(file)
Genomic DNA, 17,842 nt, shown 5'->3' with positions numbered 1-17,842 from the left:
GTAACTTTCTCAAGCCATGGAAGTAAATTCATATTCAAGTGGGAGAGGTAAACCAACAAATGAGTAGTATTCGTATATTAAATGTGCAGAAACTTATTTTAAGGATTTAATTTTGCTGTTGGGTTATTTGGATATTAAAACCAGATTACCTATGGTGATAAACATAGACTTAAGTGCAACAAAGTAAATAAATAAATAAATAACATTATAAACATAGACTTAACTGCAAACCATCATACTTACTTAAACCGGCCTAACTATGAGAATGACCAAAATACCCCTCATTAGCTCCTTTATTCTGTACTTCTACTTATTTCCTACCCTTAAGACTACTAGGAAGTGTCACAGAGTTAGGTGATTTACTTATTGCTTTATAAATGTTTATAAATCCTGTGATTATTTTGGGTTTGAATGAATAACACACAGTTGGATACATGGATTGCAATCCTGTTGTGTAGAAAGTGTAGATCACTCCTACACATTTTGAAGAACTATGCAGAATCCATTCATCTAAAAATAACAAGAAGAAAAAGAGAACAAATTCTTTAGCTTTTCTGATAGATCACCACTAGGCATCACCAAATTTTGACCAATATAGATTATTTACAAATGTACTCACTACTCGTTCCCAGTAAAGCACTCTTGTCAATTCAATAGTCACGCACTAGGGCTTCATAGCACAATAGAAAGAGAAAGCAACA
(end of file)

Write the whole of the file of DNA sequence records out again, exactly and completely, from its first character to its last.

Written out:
Genomic DNA, 17,842 nt, shown 5'->3' with positions numbered 1-17,842 from the left:
GTAACTTTCTCAAGCCATGGAAGTAAATTCATATTCAAGTGGGAGAGGTAAACCAACAAATGAGTAGTATTCGTATATTAAATGTGCAGAAACTTATTTTAAGGATTTAATTTTGCTGTTGGGTTATTTGGATATTAAAACCAGATTACCTATGGTGATAAACATAGACTTAAGTGCAACAAAGTAAATAAATAAATAAATAACATTATAAACATAGACTTAACTGCAAACCATCATACTTACTTAAACCGGCCTAACTATGAGAATGACCAAAATACCCCTCATTAGCTCCTTTATTCTGTACTTCTACTTATTTCCTACCCTTAAGACTACTAGGAAGTGTCACAGAGTTAGGTGATTTACTTATTGCTTTATAAATGTTTATAAATCCTGTGATTATTTTGGGTTTGAATGAATAACACACAGTTGGATACATGGATTGCAATCCTGTTGTGTAGAAAGTGTAGATCACTCCTACACATTTTGAAGAACTATGCAGAATCCATTCATCTAAAAATAACAAGAAGAAAAAGAGAACAAATTCTTTAGCTTTTCTGATAGATCACCACTAGGCATCACCAAATTTTGACCAATATAGATTATTTACAAATGTACTCACTACTCGTTCCCAGTAAAGCACTCTTGTCAATTCAATAGTCACGCACTAGGGCTTCATAGCACAATAGAAAGAGAAAGCAACA